5. Observe that the name is returned with none of the extra information we saw before

Stage 2: Hands on with GraphQL and GitLab

  • Read about Global IDs to understand how to reference things like users (gid://gitlab/User/0123456789), projects(gid://gitlab/Project/000000), snippets () and more!
    • You might retrieve the project ID via logs, the Web interface or a screenshot.

We'll cover different ways to issue GraphQL queries and mutations:

  • "API clients" like cURL, Insomnia, Postman
  • GraphiQL -- recommended way to get started
    • Observe the auto-complete! You don't need to read through the entire reference.
  • In Rails Console!:
  • GraphQL is baked into GitLab in interesting places:
    • link to examples with FE queries
    • When we're iterating, an early feature may only be available via the GraphQL API to start, as with audit event streaming.
  • Consider joining the #graphql and #f_graphql Slack channels.

Examples (with emoji!)

Stage 3: GraphQL for Troubleshooting

GraphQL can be super helpful for troubleshooting all kinds of things in GitLab!

  • Maybe you want to write snippets for the GitLab Rails Console but writing Ruby is not your strength: you can send GraphQL queries and mutations via the GitLab Rails Console.
  • Maybe the REST API is not working as expected and you'd like to see if the corresponding query or mutation is working via the GraphQL API:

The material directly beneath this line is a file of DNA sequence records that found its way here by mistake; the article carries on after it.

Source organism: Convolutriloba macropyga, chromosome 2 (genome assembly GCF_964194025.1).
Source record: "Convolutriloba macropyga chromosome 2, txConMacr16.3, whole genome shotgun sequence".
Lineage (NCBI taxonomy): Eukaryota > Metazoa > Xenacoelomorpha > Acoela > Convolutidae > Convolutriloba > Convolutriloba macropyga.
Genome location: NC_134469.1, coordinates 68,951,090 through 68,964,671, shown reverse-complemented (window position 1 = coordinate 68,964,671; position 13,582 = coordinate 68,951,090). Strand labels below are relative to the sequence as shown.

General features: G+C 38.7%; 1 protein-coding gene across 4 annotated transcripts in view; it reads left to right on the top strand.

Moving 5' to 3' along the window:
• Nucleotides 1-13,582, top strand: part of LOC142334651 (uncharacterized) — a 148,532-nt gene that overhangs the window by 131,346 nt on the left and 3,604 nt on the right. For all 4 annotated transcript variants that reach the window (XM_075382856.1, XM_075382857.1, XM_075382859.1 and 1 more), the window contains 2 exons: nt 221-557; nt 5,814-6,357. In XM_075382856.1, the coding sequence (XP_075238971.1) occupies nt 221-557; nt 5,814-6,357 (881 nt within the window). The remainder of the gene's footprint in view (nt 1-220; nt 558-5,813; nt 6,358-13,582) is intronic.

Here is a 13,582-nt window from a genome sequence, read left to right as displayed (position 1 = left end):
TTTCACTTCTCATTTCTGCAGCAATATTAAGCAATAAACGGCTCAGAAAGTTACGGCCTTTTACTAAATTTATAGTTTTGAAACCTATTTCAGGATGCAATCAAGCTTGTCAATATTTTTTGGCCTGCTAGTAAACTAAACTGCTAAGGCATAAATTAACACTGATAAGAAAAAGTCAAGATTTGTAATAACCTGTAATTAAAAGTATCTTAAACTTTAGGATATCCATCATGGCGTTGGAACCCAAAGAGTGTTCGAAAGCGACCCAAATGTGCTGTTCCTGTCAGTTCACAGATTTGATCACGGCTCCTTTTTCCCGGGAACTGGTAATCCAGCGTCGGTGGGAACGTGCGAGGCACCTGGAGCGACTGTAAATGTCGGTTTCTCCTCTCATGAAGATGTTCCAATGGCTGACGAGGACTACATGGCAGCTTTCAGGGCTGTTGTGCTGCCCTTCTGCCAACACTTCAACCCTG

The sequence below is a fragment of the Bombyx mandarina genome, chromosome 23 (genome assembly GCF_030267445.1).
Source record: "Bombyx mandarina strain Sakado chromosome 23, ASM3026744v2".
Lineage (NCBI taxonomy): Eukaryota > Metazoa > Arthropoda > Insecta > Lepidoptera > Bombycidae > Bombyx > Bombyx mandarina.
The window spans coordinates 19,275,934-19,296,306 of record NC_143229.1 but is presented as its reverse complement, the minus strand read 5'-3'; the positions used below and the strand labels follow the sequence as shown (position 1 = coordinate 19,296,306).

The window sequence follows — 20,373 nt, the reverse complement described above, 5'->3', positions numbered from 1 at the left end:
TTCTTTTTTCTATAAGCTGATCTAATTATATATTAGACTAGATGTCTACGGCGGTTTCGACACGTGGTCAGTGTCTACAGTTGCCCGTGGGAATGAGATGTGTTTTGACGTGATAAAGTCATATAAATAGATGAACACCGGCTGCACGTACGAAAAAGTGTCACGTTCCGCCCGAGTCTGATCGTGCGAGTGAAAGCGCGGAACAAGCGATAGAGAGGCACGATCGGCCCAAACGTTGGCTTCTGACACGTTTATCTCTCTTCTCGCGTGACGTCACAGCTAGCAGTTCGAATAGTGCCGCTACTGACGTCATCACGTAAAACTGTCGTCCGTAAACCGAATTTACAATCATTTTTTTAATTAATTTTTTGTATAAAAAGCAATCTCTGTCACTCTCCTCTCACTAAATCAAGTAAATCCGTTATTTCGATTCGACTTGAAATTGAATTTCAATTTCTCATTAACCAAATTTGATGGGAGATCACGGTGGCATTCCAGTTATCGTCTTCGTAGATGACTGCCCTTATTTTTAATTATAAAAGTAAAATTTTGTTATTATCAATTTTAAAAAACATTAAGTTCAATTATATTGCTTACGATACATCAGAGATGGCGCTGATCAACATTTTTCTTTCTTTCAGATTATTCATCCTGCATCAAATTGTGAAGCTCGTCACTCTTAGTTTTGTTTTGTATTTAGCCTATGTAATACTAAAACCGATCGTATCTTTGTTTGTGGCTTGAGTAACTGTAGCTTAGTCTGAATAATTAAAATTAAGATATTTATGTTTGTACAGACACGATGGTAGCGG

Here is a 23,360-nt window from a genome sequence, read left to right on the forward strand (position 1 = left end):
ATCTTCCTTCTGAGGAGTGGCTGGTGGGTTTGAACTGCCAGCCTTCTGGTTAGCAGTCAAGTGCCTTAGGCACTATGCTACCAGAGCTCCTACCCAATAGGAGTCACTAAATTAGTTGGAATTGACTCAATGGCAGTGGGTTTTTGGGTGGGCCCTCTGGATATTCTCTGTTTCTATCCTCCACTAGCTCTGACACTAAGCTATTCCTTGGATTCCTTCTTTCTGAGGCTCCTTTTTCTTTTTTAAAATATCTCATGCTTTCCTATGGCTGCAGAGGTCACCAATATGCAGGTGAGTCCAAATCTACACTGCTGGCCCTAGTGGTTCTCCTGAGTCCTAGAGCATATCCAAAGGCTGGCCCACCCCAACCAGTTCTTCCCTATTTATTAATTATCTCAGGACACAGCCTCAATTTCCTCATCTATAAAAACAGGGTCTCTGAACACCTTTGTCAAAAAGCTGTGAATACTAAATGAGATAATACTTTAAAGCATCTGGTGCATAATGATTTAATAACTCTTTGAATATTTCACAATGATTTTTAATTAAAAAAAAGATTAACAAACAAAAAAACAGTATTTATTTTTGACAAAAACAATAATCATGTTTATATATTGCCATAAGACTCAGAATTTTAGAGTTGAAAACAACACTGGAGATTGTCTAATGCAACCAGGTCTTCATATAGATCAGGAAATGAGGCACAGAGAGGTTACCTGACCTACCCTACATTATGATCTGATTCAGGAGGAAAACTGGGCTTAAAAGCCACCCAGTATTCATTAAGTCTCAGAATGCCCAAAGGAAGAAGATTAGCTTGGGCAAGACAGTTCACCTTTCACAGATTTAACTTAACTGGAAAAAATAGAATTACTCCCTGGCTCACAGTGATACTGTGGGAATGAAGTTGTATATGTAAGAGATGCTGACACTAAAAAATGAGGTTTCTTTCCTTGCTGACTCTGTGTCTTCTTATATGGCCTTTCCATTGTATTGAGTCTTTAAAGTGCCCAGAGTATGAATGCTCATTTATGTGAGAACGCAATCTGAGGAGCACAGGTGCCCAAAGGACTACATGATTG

• If yes: you have a workaround!
    • If no: you have helped to clarify the problem statement and to start to isolate the cause of the problem
  • Getting errors

  • Understanding how GraphQL responds
    • You might see null. The problem could be the token. GraphQL tends not to be super verbose about this.
  • Using GraphQL mutations to change things in GitLab

Here's an example mutation showing how to assign a security policy project:

mutation {
    input: {fullPath: "bcarranza/detecting-secrets", securityPolicyProjectId: "gid://gitlab/Project/000000"}
  ) {

GraphQL Tools

Stage 4: Building Better Queries

There are a lot of really cool things you can do with GraphQL. So far, we have just built some pretty simple queries. Let's do a bit more!

  • Use the GraphQL reference and the auto-complete support in GraphQL Explorer to build a query for some data that interests you.
    • Watch this recording for an example of how to build a GraphQL query in this way.

Stage 5: Beyond!

This is optional but if you're finding this all super fun and interesting, here's more! Try one, try a few or do them all!

Penultimate stage: Review

Any updates or improvements needed? If there are any dead links, out of date or inaccurate content, missing content whether in this module or in other documentation, list it below as tasks for yourself! Once ready, have a maintainer or manager review.

  1. Update ...

Final stage: Completion

  1. Have your trainer review your tickets and assessment. If you do not have a trainer, ask an expert to review.
  2. Manager: schedule a call (or integrate into 1:1) to review how the module went.
  3. Submit a MR to update modules and knowledge_areas in the Support Team yaml file with this training module's topic. You will now be listed as an expert in GraphQL on the GitLab Support Team Skills by Person page.